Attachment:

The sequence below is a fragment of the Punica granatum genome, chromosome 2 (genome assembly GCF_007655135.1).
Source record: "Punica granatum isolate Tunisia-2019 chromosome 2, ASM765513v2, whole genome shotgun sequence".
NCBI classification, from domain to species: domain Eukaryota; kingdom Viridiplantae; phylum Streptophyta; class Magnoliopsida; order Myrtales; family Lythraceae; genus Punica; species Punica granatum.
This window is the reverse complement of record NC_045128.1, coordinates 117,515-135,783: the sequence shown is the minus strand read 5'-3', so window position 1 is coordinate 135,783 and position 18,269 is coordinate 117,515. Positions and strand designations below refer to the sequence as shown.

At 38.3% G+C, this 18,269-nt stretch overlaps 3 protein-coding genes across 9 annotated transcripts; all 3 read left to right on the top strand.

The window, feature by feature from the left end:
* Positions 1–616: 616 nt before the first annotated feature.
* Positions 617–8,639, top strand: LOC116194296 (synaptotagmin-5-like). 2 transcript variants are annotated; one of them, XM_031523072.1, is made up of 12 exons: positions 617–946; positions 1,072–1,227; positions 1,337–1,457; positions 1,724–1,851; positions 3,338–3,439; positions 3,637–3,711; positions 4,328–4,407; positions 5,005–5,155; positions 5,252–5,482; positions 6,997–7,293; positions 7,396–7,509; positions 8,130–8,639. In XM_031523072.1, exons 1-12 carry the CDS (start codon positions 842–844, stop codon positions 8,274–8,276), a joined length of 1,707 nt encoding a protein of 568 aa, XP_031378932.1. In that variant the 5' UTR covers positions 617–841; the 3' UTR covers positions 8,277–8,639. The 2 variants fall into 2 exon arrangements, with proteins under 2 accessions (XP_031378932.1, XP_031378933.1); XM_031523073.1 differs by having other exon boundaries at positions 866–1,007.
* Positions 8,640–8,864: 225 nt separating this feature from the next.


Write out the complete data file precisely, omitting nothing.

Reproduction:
The sequence below is a fragment of the Punica granatum genome, chromosome 2 (genome assembly GCF_007655135.1).
Source record: "Punica granatum isolate Tunisia-2019 chromosome 2, ASM765513v2, whole genome shotgun sequence".
NCBI classification, from domain to species: domain Eukaryota; kingdom Viridiplantae; phylum Streptophyta; class Magnoliopsida; order Myrtales; family Lythraceae; genus Punica; species Punica granatum.
This window is the reverse complement of record NC_045128.1, coordinates 117,515-135,783: the sequence shown is the minus strand read 5'-3', so window position 1 is coordinate 135,783 and position 18,269 is coordinate 117,515. Positions and strand designations below refer to the sequence as shown.

At 38.3% G+C, this 18,269-nt stretch overlaps 3 protein-coding genes across 9 annotated transcripts; all 3 read left to right on the top strand.

The window, feature by feature from the left end:
* Positions 1–616: 616 nt before the first annotated feature.
* Positions 617–8,639, top strand: LOC116194296 (synaptotagmin-5-like). 2 transcript variants are annotated; one of them, XM_031523072.1, is made up of 12 exons: positions 617–946; positions 1,072–1,227; positions 1,337–1,457; positions 1,724–1,851; positions 3,338–3,439; positions 3,637–3,711; positions 4,328–4,407; positions 5,005–5,155; positions 5,252–5,482; positions 6,997–7,293; positions 7,396–7,509; positions 8,130–8,639. In XM_031523072.1, exons 1-12 carry the CDS (start codon positions 842–844, stop codon positions 8,274–8,276), a joined length of 1,707 nt encoding a protein of 568 aa, XP_031378932.1. In that variant the 5' UTR covers positions 617–841; the 3' UTR covers positions 8,277–8,639. The 2 variants fall into 2 exon arrangements, with proteins under 2 accessions (XP_031378932.1, XP_031378933.1); XM_031523073.1 differs by having other exon boundaries at positions 866–1,007.
* Positions 8,640–8,864: 225 nt separating this feature from the next.